BACKGROUND AND METHODS: This study was designed to explore the effect of mild cerebral and systemic hypothermia (34 degrees C) on outcome after prolonged cardiac arrest in dogs. After ventricular fibrillation with no flow of 10 min, and standard external CPR with epinephrine (low flow) from ventricular fibrillation time of 10 to 15 min, defibrillation and restoration of spontaneous normotension were between ventricular fibrillation time of 16 and 20 min. This procedure was followed by controlled ventilation to 20 hr postarrest and intensive care to 72 hr postarrest. In control group 1 (n = 10), core temperature was 37.5 degrees C; in control group 2 (n = 10), cooling was started immediately after restoration of spontaneous normotension; and in group 3 (n = 10), cooling was initiated with start of CPR. Cooling was by clinically feasible methods.

RESULTS: Best overall performance categories achieved (1 = normal; 5 = brain death) were better in group 2 (p = .012) and group 3 (p = .005) than in group 1. Best neurologic deficit scores were 36 +/- 14% in group 1, 22 +/- 15% in group 2 (p = .02), and 19 +/- 18% in group 3 (p = .01). Brain histopathologic damage scores were also lower (better) in groups 2 (p = .05) and 3 (p = .03). Myocardial damage was the same in all three groups.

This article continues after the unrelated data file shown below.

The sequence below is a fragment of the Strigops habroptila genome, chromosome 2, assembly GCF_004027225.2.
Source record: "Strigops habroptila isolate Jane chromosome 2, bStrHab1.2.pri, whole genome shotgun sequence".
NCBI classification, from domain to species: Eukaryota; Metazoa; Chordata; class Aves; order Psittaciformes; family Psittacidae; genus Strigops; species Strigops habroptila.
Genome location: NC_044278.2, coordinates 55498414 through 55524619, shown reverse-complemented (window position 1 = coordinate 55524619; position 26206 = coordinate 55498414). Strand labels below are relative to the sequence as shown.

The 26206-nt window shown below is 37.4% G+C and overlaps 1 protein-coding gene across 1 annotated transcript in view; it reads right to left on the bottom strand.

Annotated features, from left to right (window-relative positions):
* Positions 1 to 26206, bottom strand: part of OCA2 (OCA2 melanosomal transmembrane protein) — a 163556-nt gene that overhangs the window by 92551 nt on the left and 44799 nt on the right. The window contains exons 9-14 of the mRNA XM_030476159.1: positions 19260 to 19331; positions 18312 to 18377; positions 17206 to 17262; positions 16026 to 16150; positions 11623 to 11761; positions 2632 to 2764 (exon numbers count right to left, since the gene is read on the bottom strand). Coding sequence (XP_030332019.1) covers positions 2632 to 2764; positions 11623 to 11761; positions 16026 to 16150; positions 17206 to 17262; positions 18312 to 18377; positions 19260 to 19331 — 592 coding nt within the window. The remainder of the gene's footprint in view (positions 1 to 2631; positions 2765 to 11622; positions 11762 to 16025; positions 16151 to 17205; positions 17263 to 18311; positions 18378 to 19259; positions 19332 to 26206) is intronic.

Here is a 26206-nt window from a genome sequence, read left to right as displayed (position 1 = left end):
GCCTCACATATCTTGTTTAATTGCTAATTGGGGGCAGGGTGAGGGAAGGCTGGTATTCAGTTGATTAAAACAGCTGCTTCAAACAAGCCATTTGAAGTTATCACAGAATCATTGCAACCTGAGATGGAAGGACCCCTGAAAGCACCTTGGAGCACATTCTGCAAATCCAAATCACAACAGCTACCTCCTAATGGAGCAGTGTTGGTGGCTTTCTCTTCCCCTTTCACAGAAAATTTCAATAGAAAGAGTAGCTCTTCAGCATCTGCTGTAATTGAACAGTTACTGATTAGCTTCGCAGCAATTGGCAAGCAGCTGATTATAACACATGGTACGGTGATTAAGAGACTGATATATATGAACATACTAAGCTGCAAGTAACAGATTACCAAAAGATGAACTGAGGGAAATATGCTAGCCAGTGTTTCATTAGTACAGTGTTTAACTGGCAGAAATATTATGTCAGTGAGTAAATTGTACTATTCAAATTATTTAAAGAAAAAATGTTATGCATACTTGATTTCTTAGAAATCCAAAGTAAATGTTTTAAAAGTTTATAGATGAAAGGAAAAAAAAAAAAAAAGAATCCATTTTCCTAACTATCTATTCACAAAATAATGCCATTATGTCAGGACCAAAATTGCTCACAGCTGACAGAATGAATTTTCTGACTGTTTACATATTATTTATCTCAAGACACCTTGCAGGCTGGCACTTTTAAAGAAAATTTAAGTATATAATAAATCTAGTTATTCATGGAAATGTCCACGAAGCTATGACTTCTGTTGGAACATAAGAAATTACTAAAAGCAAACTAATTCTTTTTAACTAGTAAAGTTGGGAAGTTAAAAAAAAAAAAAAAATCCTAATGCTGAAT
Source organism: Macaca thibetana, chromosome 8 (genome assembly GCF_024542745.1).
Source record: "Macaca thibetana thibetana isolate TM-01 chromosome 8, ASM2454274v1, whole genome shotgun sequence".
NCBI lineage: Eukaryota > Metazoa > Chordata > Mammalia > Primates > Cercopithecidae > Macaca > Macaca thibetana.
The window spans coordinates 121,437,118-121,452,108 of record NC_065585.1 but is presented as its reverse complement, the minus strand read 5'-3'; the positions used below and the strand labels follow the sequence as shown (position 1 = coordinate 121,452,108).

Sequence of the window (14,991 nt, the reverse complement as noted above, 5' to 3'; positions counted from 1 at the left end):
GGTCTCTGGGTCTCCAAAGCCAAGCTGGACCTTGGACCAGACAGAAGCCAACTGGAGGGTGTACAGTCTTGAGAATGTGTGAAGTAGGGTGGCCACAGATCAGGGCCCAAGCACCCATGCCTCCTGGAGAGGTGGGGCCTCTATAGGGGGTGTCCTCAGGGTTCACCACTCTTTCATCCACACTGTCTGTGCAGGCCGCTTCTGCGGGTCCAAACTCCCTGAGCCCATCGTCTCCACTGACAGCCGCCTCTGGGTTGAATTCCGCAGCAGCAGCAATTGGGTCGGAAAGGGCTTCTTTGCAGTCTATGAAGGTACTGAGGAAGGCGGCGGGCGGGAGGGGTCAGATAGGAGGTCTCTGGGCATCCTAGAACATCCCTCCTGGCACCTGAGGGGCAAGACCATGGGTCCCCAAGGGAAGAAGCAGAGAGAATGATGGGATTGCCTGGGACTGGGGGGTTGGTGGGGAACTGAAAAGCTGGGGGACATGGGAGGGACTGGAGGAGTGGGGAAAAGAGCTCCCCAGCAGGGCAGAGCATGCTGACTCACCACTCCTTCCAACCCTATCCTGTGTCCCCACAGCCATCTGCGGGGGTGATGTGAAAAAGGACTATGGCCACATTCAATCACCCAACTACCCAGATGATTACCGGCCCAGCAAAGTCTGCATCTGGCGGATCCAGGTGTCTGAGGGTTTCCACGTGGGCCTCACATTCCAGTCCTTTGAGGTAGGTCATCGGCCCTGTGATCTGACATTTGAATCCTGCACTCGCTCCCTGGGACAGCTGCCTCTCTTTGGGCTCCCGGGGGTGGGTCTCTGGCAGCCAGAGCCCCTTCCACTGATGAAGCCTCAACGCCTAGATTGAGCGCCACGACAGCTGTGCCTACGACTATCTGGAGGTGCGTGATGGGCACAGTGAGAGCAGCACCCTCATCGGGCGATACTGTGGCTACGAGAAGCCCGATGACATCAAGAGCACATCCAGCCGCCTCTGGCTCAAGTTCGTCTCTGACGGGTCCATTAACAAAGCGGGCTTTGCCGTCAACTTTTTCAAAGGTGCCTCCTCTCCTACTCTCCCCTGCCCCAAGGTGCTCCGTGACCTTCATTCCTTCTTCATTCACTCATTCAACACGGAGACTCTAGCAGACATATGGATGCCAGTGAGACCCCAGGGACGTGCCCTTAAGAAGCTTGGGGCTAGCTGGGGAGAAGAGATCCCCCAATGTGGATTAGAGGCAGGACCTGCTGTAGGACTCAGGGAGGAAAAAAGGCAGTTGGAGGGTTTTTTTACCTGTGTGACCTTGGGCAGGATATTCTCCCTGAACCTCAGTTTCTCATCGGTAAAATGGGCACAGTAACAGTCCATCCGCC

CONCLUSION: Mild cerebral hypothermia started during or immediately after external CPR improves neurologic recovery.


  1. Comment in: Crit Care Med 1991 Mar;19(3):315
    Hypothermia after cardiac arrest.
    Weil MH, Gazmuri RJ
    Publication Types: Comment, Editorial

  2. Comment in: Crit Care Med 1992 Mar;20(3):441-3
    Hypothermic cardiopulmonary resuscitation.
    Gilston A
    Publication Types: Comment, Letter

No. 5


Ann Surg 1982 Apr;195(4):492-5

Management of profound accidental hypothermia with cardiorespiratory arrest.

Althaus U, Aeberhard P, Schupbach P, Nachbur BH, Muhlemann W